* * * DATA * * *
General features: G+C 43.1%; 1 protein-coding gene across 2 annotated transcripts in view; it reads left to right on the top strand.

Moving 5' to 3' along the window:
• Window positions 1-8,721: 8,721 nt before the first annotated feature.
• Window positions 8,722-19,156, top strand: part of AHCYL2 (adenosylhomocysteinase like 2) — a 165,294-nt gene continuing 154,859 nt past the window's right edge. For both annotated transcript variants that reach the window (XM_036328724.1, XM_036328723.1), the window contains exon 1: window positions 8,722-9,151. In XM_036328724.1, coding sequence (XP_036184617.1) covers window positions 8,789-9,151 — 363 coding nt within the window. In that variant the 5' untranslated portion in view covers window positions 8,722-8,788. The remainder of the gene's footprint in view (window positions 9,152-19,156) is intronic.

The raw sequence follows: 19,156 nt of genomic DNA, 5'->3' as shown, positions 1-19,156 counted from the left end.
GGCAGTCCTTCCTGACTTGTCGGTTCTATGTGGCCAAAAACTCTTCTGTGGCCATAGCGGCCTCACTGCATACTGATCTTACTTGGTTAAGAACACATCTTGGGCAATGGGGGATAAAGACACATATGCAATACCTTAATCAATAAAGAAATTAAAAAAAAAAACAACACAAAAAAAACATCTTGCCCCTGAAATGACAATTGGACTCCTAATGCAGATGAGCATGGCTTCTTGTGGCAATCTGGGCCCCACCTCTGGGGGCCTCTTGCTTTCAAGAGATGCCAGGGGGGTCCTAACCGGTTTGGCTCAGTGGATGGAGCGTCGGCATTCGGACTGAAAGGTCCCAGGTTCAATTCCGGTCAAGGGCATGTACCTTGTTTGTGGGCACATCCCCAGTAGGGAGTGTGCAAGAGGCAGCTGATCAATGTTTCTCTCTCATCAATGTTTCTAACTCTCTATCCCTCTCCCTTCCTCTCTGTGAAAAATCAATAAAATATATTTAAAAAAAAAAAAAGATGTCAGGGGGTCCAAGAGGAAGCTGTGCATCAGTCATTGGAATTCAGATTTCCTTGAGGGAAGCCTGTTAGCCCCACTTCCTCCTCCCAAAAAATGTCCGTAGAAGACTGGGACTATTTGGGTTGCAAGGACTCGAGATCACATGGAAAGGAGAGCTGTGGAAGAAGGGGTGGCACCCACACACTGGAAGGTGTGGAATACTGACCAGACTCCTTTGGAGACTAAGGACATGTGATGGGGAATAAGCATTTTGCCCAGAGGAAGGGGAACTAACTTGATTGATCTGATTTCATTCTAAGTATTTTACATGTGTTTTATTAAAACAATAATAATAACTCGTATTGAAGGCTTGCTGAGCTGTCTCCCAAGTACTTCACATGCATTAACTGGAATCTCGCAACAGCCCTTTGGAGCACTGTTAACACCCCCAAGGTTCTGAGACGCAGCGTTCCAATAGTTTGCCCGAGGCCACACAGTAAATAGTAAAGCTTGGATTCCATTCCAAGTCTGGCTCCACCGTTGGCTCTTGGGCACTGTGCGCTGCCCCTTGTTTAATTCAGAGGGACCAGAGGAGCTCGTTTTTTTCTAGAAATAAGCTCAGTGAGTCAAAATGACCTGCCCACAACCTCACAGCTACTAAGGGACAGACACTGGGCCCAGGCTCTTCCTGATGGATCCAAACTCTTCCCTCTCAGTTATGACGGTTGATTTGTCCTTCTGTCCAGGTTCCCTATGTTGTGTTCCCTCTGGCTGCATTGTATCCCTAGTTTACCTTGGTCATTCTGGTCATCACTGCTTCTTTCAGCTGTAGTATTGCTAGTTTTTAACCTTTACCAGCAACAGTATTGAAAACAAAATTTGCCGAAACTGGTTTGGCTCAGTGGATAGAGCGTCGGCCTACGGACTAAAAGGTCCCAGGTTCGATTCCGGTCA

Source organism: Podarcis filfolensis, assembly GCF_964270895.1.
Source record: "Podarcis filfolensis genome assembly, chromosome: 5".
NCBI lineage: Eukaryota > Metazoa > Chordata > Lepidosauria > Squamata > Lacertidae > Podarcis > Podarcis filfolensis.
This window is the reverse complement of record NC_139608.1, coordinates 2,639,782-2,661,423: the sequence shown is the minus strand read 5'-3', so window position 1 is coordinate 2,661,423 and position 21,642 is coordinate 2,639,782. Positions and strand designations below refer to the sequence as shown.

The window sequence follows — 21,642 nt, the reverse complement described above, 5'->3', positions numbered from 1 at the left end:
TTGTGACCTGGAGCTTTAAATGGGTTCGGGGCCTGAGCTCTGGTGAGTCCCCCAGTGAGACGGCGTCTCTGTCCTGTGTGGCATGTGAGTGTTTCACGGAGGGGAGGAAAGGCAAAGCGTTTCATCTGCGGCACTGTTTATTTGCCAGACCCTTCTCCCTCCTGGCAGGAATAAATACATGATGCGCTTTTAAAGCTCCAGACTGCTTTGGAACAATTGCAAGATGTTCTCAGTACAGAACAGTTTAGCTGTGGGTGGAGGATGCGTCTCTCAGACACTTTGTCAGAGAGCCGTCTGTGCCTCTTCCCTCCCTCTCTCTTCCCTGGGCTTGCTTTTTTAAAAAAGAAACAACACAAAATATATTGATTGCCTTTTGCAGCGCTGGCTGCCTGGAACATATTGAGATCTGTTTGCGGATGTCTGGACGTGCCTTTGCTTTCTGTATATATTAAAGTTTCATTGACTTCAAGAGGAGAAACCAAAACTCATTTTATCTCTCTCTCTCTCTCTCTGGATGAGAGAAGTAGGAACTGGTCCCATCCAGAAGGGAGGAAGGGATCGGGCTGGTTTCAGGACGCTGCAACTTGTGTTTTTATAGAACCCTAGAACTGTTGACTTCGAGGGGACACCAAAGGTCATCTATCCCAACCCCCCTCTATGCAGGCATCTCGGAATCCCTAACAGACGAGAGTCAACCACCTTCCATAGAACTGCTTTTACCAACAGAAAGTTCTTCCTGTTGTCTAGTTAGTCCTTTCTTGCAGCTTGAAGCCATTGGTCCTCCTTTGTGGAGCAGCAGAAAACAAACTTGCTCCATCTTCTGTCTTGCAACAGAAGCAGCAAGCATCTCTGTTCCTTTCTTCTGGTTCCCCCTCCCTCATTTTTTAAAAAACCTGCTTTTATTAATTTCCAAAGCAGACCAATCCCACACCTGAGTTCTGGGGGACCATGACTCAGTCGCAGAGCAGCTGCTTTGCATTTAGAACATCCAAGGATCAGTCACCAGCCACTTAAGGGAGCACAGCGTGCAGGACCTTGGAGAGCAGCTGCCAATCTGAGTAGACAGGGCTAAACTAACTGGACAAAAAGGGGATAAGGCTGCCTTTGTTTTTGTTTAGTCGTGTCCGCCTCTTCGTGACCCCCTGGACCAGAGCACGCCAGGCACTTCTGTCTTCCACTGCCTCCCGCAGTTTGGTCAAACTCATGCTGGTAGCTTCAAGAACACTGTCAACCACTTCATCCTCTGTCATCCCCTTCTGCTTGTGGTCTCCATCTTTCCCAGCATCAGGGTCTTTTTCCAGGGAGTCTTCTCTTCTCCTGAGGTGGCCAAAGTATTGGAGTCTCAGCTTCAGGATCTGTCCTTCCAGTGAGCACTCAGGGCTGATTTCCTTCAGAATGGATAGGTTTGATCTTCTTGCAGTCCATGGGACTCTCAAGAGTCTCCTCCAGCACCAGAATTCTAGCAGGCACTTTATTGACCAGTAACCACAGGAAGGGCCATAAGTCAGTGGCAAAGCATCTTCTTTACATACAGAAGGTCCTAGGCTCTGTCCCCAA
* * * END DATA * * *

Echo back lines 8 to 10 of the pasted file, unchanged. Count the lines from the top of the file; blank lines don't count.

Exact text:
Source record: "Podarcis filfolensis genome assembly, chromosome: 5".
NCBI lineage: Eukaryota > Metazoa > Chordata > Lepidosauria > Squamata > Lacertidae > Podarcis > Podarcis filfolensis.
This window is the reverse complement of record NC_139608.1, coordinates 2,639,782-2,661,423: the sequence shown is the minus strand read 5'-3', so window position 1 is coordinate 2,661,423 and position 21,642 is coordinate 2,639,782. Positions and strand designations below refer to the sequence as shown.